Community Payback placement coordinators play a key role in ensuring people sentenced to Community Payback are allocated to appropriate unpaid work projects. If you have good organisational and communication skills, plus an eye for detail, read what Mia has to say about her work and see if it’s for you.
Why did you decide to become a Community Payback (CP) placement coordinator?
Following my degree in health and social care, I worked as a support officer with people with mental health, substance misuse and homelessness issues. Many of them had been to prison and I was interested in their experiences after leaving custody. The CP placement coordinator role gave me an opportunity to learn more about Probation’s role in working with ex-offenders. The risk assessment part of the role was particularly attractive to me as it builds on the skills I developed in my last job.
What is the main focus of your role as a CP placement coordinator?
I source projects that provide people on probation, who have been sentenced to CP, with an opportunity to do meaningful unpaid work that benefits the community. I assess each project to make sure it’s suitable, ensuring the necessary risk and health and safety assessments are done. Once they are, I let the admin team know so they can start allocating CP supervisors and people on probation to them.
What does a typical working week look like for you?
It’s a very varied role and every single day is different.
On a typical week, I’ll spend some time looking for, and planning, new CP projects. Initially, this might involve doing some internet research to find potential organisations – such as local authorities or charities – that might be able to provide suitable unpaid work for our people on probation. I also spend time speaking to contacts, who we refer to as beneficiaries, at organisations I’ve found though my research. The next few days, I might be out doing site visits to assess what work needs doing at CP projects, how long it will likely take, and to identify any potential risks. And the rest of the week might be spent attending meetings, reviewing current projects to make sure all the relevant documentation is up-to-date, and doing admin.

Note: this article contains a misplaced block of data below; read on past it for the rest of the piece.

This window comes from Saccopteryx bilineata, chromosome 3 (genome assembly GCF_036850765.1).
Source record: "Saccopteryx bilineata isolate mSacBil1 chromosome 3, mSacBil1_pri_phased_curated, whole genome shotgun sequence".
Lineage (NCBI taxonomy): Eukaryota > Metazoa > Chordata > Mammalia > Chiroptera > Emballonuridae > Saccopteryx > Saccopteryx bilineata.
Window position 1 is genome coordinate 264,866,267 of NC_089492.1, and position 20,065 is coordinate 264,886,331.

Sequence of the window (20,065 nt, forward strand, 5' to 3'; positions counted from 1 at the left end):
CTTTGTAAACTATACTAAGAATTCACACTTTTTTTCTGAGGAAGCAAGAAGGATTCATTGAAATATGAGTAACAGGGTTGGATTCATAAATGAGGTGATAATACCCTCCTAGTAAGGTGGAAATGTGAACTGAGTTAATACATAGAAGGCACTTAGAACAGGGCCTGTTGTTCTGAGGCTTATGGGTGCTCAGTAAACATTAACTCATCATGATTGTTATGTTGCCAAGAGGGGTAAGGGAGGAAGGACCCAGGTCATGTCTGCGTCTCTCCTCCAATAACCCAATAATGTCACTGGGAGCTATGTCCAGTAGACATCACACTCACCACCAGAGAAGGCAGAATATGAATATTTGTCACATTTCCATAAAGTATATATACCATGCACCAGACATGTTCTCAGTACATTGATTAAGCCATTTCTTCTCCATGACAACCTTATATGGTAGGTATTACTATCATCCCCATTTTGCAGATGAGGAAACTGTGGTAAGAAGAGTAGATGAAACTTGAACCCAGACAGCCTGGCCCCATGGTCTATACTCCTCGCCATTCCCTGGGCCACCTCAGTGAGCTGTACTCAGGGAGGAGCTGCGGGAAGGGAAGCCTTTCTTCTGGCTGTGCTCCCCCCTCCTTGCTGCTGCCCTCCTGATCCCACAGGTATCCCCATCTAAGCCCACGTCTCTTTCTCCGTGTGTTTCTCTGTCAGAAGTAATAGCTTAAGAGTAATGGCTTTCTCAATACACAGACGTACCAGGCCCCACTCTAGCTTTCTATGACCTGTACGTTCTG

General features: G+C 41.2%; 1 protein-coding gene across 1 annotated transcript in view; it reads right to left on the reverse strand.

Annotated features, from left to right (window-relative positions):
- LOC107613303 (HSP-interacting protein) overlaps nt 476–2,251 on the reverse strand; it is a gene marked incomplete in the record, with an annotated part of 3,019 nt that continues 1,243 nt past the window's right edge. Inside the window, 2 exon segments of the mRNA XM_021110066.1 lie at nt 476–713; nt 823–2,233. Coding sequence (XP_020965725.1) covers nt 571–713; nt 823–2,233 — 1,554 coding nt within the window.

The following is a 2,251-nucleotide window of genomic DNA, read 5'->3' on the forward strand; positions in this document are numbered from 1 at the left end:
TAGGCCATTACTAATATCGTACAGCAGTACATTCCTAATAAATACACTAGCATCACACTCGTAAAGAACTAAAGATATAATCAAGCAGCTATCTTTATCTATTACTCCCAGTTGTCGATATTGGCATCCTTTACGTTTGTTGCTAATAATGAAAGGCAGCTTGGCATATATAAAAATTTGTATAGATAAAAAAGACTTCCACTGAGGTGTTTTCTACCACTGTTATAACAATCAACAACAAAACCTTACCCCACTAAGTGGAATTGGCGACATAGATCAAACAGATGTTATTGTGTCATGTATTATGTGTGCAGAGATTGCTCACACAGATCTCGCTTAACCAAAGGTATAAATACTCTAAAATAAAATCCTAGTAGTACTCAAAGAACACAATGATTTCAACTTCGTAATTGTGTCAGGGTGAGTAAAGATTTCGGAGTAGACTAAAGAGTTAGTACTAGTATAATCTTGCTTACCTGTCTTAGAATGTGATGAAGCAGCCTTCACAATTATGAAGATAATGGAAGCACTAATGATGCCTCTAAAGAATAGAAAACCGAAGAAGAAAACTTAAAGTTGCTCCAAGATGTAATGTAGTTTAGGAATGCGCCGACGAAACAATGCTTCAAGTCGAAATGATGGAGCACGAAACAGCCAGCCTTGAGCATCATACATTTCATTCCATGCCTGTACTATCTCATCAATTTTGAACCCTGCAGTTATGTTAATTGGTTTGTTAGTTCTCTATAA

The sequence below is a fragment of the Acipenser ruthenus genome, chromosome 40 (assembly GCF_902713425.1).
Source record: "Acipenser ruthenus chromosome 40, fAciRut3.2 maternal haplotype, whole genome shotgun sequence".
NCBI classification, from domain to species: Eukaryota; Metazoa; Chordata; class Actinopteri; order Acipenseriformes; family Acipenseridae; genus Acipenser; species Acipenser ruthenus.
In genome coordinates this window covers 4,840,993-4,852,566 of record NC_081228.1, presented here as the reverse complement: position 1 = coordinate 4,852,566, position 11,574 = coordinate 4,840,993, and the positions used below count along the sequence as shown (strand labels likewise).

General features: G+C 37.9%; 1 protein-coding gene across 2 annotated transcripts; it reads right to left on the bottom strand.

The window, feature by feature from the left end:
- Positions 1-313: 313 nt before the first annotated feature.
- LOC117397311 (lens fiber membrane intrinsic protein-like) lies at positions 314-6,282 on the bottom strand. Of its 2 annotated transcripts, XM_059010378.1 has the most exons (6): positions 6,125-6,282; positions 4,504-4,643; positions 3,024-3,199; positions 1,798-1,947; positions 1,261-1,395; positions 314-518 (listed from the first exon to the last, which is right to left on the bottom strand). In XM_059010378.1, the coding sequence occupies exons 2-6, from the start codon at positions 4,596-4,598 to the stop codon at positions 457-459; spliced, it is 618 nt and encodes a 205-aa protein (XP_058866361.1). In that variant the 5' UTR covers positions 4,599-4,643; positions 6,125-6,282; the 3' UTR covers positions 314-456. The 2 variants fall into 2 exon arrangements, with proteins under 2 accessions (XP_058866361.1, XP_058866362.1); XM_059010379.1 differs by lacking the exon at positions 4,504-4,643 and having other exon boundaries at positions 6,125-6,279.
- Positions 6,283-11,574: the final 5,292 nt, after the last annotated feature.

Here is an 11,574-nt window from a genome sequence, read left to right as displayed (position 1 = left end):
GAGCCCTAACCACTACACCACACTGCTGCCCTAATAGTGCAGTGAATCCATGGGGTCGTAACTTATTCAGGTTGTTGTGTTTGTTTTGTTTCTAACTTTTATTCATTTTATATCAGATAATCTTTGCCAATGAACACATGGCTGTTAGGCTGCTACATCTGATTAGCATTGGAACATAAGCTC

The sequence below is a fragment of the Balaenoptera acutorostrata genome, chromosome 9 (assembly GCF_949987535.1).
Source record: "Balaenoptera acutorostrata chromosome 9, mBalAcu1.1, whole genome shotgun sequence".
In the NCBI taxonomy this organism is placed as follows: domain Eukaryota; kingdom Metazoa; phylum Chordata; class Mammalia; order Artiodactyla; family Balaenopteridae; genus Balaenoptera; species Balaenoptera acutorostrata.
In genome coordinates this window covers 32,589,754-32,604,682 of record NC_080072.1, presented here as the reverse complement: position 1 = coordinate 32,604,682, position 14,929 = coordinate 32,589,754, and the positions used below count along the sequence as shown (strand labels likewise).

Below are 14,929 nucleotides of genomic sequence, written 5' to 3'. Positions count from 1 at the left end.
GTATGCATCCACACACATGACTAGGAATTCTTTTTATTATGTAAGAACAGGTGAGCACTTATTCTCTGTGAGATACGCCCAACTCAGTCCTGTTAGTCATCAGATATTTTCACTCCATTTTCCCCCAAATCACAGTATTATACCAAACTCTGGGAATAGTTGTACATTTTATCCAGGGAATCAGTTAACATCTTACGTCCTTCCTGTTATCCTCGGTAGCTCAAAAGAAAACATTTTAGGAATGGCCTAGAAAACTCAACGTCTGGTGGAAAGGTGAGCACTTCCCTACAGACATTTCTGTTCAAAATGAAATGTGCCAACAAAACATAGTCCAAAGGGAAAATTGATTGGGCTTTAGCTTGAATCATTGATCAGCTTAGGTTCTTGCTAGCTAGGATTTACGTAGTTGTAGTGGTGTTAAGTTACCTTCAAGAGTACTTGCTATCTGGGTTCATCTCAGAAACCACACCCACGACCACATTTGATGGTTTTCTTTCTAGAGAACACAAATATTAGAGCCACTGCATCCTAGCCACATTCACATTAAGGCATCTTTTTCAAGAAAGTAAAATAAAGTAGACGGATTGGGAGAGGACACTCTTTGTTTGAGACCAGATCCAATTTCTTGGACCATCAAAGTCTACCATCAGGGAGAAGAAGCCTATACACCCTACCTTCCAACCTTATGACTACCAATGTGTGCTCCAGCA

I have set admin tasks – such as such as preparing mileage reports for the minibuses CP supervisors use to transport equipment and people on probation – that I need to do every month. So, I always set aside a couple of days to do them. Plus, I go to a monthly meeting with the local Community Safety Partnership, that’s attended by a wide range of organisations such as the police.
What are some of the key skills you need to be a CP placement coordinator?
You need to be organised and able to plan ahead. But often things come up which mean you need to change your plans and re-prioritise. So, you need to be flexible, be able to think on your feet, make decisions, and act quickly too. And you need to be resilient.
It’s important you have good communication skills and are confident talking to a wide range of people. You need to be able to promote the benefits of CP to potential beneficiaries and answer any questions they may have.
Teamwork is also important as you work closely with other CP placement coordinators in your region, CP supervisors, the admin team and probation officers.
You also need to have good IT skills.
What do you like about your work?
I like the fact that every day is different. And that, while I obviously have to complete priority tasks when they need to be done, I can pretty much plan out my own schedule.
I also enjoy getting out and about visiting CP project sites.
Find out more and apply
If you’ve been inspired by Mia’s story, visit our website to find out more about working in Community Payback and apply today. We currently have vacancies for CP placement coordinators and CP supervisors.